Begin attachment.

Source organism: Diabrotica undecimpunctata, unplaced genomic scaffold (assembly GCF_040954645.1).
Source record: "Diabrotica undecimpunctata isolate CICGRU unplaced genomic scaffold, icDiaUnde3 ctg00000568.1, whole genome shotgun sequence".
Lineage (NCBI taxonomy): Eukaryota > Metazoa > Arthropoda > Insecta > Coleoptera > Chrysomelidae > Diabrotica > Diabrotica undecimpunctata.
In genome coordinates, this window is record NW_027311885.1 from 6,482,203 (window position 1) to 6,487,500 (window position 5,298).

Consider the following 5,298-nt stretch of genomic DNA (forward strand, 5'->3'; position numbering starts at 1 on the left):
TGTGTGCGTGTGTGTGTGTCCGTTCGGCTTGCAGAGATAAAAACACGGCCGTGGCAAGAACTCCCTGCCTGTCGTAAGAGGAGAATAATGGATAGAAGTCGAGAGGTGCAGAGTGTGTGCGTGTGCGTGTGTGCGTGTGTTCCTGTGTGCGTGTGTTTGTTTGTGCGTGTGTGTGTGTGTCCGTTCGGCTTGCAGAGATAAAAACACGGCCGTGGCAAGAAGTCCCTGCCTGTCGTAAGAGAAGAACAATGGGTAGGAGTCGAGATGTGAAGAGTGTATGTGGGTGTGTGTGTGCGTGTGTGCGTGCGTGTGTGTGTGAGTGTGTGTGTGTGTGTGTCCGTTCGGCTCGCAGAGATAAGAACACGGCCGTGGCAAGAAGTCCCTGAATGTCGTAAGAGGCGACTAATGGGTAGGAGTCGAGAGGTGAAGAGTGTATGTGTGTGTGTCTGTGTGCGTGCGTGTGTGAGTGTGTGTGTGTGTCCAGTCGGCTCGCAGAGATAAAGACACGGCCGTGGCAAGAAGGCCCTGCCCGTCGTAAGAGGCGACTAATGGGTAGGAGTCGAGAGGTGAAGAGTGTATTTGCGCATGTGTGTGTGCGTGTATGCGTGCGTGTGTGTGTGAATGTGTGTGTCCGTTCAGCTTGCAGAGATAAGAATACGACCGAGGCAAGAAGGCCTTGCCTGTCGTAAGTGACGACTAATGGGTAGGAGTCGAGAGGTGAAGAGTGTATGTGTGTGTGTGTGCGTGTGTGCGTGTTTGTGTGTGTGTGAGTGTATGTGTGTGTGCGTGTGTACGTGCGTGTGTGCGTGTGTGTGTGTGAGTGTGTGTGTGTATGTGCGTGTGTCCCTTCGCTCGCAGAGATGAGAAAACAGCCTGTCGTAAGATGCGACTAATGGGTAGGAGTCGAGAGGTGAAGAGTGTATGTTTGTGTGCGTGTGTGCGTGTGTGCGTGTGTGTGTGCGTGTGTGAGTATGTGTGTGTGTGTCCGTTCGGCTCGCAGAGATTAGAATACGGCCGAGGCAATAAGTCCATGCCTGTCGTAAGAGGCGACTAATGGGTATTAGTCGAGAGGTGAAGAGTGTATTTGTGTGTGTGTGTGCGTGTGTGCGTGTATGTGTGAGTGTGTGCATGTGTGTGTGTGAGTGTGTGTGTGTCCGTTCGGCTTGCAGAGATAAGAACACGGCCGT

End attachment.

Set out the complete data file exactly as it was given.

Source organism: Diabrotica undecimpunctata, unplaced genomic scaffold (assembly GCF_040954645.1).
Source record: "Diabrotica undecimpunctata isolate CICGRU unplaced genomic scaffold, icDiaUnde3 ctg00000568.1, whole genome shotgun sequence".
Lineage (NCBI taxonomy): Eukaryota > Metazoa > Arthropoda > Insecta > Coleoptera > Chrysomelidae > Diabrotica > Diabrotica undecimpunctata.
In genome coordinates, this window is record NW_027311885.1 from 6,482,203 (window position 1) to 6,487,500 (window position 5,298).

Consider the following 5,298-nt stretch of genomic DNA (forward strand, 5'->3'; position numbering starts at 1 on the left):
TGTGTGCGTGTGTGTGTGTCCGTTCGGCTTGCAGAGATAAAAACACGGCCGTGGCAAGAACTCCCTGCCTGTCGTAAGAGGAGAATAATGGATAGAAGTCGAGAGGTGCAGAGTGTGTGCGTGTGCGTGTGTGCGTGTGTTCCTGTGTGCGTGTGTTTGTTTGTGCGTGTGTGTGTGTGTCCGTTCGGCTTGCAGAGATAAAAACACGGCCGTGGCAAGAAGTCCCTGCCTGTCGTAAGAGAAGAACAATGGGTAGGAGTCGAGATGTGAAGAGTGTATGTGGGTGTGTGTGTGCGTGTGTGCGTGCGTGTGTGTGTGAGTGTGTGTGTGTGTGTGTCCGTTCGGCTCGCAGAGATAAGAACACGGCCGTGGCAAGAAGTCCCTGAATGTCGTAAGAGGCGACTAATGGGTAGGAGTCGAGAGGTGAAGAGTGTATGTGTGTGTGTCTGTGTGCGTGCGTGTGTGAGTGTGTGTGTGTGTCCAGTCGGCTCGCAGAGATAAAGACACGGCCGTGGCAAGAAGGCCCTGCCCGTCGTAAGAGGCGACTAATGGGTAGGAGTCGAGAGGTGAAGAGTGTATTTGCGCATGTGTGTGTGCGTGTATGCGTGCGTGTGTGTGTGAATGTGTGTGTCCGTTCAGCTTGCAGAGATAAGAATACGACCGAGGCAAGAAGGCCTTGCCTGTCGTAAGTGACGACTAATGGGTAGGAGTCGAGAGGTGAAGAGTGTATGTGTGTGTGTGTGCGTGTGTGCGTGTTTGTGTGTGTGTGAGTGTATGTGTGTGTGCGTGTGTACGTGCGTGTGTGCGTGTGTGTGTGTGAGTGTGTGTGTGTATGTGCGTGTGTCCCTTCGCTCGCAGAGATGAGAAAACAGCCTGTCGTAAGATGCGACTAATGGGTAGGAGTCGAGAGGTGAAGAGTGTATGTTTGTGTGCGTGTGTGCGTGTGTGCGTGTGTGTGTGCGTGTGTGAGTATGTGTGTGTGTGTCCGTTCGGCTCGCAGAGATTAGAATACGGCCGAGGCAATAAGTCCATGCCTGTCGTAAGAGGCGACTAATGGGTATTAGTCGAGAGGTGAAGAGTGTATTTGTGTGTGTGTGTGCGTGTGTGCGTGTATGTGTGAGTGTGTGCATGTGTGTGTGTGAGTGTGTGTGTGTCCGTTCGGCTTGCAGAGATAAGAACACGGCCGT